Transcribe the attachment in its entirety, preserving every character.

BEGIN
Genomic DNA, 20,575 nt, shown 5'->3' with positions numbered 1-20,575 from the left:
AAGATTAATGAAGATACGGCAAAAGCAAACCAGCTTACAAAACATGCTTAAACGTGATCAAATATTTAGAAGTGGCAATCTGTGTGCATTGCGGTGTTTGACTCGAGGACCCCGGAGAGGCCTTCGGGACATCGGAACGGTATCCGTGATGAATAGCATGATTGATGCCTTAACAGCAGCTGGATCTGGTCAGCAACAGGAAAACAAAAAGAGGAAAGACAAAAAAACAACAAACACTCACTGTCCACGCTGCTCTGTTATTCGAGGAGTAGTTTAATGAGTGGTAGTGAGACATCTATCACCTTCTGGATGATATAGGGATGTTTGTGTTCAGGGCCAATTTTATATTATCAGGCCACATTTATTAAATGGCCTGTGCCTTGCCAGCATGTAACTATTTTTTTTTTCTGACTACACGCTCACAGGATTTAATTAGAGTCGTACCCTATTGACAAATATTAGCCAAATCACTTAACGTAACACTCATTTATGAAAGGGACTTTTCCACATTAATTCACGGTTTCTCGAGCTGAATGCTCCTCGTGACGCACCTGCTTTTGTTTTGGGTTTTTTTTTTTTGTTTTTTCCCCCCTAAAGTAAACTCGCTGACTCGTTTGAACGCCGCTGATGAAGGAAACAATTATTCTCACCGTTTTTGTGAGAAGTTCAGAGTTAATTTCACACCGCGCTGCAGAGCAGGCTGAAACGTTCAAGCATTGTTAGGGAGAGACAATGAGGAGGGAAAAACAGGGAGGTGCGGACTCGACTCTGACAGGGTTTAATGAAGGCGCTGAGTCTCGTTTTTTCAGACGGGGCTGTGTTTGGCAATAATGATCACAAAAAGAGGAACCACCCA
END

Genomic DNA, 20,575 nt, shown 5'->3' with positions numbered 1-20,575 from the left:
AAGATTAATGAAGATACGGCAAAAGCAAACCAGCTTACAAAACATGCTTAAACGTGATCAAATATTTAGAAGTGGCAATCTGTGTGCATTGCGGTGTTTGACTCGAGGACCCCGGAGAGGCCTTCGGGACATCGGAACGGTATCCGTGATGAATAGCATGATTGATGCCTTAACAGCAGCTGGATCTGGTCAGCAACAGGAAAACAAAAAGAGGAAAGACAAAAAAACAACAAACACTCACTGTCCACGCTGCTCTGTTATTCGAGGAGTAGTTTAATGAGTGGTAGTGAGACATCTATCACCTTCTGGATGATATAGGGATGTTTGTGTTCAGGGCCAATTTTATATTATCAGGCCACATTTATTAAATGGCCTGTGCCTTGCCAGCATGTAACTATTTTTTTTTTCTGACTACACGCTCACAGGATTTAATTAGAGTCGTACCCTATTGACAAATATTAGCCAAATCACTTAACGTAACACTCATTTATGAAAGGGACTTTTCCACATTAATTCACGGTTTCTCGAGCTGAATGCTCCTCGTGACGCACCTGCTTTTGTTTTGGGTTTTTTTTTTTTGTTTTTTCCCCCCTAAAGTAAACTCGCTGACTCGTTTGAACGCCGCTGATGAAGGAAACAATTATTCTCACCGTTTTTGTGAGAAGTTCAGAGTTAATTTCACACCGCGCTGCAGAGCAGGCTGAAACGTTCAAGCATTGTTAGGGAGAGACAATGAGGAGGGAAAAACAGGGAGGTGCGGACTCGACTCTGACAGGGTTTAATGAAGGCGCTGAGTCTCGTTTTTTCAGACGGGGCTGTGTTTGGCAATAATGATCACAAAAAGAGGAACCACCCA